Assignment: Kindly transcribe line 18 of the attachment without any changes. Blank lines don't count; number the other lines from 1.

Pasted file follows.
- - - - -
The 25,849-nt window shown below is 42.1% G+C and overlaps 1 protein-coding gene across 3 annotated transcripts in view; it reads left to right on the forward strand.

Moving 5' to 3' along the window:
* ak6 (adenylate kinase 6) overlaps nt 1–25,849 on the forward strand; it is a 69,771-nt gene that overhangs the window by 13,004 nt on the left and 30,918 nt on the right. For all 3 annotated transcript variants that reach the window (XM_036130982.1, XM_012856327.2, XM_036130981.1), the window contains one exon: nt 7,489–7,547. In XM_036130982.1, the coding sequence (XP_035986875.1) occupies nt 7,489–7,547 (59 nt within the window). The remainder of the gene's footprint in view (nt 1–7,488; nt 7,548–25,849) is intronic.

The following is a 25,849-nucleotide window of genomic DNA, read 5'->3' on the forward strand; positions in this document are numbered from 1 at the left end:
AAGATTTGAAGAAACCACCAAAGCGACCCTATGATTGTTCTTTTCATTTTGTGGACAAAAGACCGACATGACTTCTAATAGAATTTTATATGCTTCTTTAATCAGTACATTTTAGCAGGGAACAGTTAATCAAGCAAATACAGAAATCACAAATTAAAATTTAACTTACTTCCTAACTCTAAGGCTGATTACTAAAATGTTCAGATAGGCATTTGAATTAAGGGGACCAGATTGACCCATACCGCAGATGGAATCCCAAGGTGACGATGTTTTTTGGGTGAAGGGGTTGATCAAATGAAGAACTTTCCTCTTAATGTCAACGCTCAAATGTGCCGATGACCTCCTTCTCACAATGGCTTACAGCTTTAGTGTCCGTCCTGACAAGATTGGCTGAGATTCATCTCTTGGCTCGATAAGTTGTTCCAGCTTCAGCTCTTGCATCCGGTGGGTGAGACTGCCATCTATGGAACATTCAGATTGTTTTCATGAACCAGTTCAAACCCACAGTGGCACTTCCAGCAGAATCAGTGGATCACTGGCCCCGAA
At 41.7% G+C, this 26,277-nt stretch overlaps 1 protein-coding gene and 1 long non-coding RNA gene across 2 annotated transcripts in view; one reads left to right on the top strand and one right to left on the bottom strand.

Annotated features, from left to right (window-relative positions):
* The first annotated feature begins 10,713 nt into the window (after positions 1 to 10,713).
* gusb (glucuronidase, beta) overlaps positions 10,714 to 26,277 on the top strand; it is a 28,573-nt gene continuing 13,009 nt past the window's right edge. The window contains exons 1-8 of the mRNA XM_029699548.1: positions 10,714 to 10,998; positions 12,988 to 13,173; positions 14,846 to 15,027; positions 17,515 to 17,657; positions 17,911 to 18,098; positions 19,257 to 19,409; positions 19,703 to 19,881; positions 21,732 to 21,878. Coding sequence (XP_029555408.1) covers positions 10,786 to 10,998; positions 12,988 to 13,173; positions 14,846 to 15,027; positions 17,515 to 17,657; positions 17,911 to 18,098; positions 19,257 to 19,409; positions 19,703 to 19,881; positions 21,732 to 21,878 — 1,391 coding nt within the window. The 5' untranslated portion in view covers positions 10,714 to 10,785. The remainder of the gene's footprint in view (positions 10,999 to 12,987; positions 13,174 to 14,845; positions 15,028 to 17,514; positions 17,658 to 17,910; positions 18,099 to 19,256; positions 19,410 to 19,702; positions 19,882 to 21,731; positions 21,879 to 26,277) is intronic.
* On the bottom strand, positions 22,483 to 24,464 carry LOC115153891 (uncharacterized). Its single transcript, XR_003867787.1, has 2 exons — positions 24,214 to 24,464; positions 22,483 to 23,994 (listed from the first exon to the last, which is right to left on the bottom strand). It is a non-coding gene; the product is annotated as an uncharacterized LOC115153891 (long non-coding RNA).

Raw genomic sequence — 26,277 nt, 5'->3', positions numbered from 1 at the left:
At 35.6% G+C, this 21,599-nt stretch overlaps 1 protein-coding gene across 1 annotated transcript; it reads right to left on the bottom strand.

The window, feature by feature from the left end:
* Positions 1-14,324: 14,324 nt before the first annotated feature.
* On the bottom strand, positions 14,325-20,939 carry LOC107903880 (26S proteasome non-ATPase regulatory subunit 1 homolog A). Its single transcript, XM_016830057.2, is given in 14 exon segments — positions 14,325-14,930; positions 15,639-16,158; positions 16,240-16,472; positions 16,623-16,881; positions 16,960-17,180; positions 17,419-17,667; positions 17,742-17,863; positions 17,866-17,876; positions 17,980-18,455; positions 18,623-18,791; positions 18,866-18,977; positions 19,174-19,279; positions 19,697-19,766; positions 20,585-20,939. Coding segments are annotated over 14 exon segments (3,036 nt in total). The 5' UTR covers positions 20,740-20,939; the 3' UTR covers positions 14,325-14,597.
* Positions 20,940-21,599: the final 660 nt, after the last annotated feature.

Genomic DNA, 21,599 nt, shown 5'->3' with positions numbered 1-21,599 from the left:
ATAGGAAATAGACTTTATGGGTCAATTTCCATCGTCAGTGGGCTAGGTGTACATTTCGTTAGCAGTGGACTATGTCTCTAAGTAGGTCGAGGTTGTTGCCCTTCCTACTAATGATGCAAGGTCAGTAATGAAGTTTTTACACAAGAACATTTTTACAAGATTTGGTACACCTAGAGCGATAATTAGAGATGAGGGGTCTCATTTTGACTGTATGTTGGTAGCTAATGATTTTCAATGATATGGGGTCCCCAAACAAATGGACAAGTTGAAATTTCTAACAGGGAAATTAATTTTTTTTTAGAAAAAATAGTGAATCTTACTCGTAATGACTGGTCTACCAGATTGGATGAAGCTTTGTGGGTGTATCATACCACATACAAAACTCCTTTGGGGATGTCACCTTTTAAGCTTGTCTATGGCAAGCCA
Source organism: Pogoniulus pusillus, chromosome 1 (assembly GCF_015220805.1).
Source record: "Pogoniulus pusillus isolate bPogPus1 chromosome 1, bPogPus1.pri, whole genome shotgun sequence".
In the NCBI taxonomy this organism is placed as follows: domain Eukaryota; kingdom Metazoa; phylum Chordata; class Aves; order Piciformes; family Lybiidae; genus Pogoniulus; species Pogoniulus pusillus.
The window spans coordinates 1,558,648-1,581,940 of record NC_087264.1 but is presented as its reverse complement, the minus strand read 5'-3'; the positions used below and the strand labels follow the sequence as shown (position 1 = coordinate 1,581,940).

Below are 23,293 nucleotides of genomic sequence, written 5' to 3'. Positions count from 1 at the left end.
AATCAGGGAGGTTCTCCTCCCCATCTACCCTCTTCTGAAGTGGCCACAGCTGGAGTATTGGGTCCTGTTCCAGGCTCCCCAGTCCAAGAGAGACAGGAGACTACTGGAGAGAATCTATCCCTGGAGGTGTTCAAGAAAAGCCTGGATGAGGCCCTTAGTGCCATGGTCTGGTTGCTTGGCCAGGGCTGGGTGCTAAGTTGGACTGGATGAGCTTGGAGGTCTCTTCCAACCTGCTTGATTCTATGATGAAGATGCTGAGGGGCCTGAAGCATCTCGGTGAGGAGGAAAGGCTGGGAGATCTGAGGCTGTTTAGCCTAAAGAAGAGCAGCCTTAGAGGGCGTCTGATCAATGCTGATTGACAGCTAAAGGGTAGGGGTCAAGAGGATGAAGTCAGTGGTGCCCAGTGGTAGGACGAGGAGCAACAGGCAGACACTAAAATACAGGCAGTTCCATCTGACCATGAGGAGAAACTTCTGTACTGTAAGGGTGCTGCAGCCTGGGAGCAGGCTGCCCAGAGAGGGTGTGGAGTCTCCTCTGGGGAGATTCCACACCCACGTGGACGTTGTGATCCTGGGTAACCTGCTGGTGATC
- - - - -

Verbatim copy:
ATAGGAAATAGACTTTATGGGTCAATTTCCATCGTCAGTGGGCTAGGTGTACATTTCGTTAGCAGTGGACTATGTCTCTAAGTAGGTCGAGGTTGTTGCCCTTCCTACTAATGATGCAAGGTCAGTAATGAAGTTTTTACACAAGAACATTTTTACAAGATTTGGTACACCTAGAGCGATAATTAGAGATGAGGGGTCTCATTTTGACTGTATGTTGGTAGCTAATGATTTTCAATGATATGGGGTCCCCAAACAAATGGACAAGTTGAAATTTCTAACAGGGAAATTAATTTTTTTTTAGAAAAAATAGTGAATCTTACTCGTAATGACTGGTCTACCAGATTGGATGAAGCTTTGTGGGTGTATCATACCACATACAAAACTCCTTTGGGGATGTCACCTTTTAAGCTTGTCTATGGCAAGCCA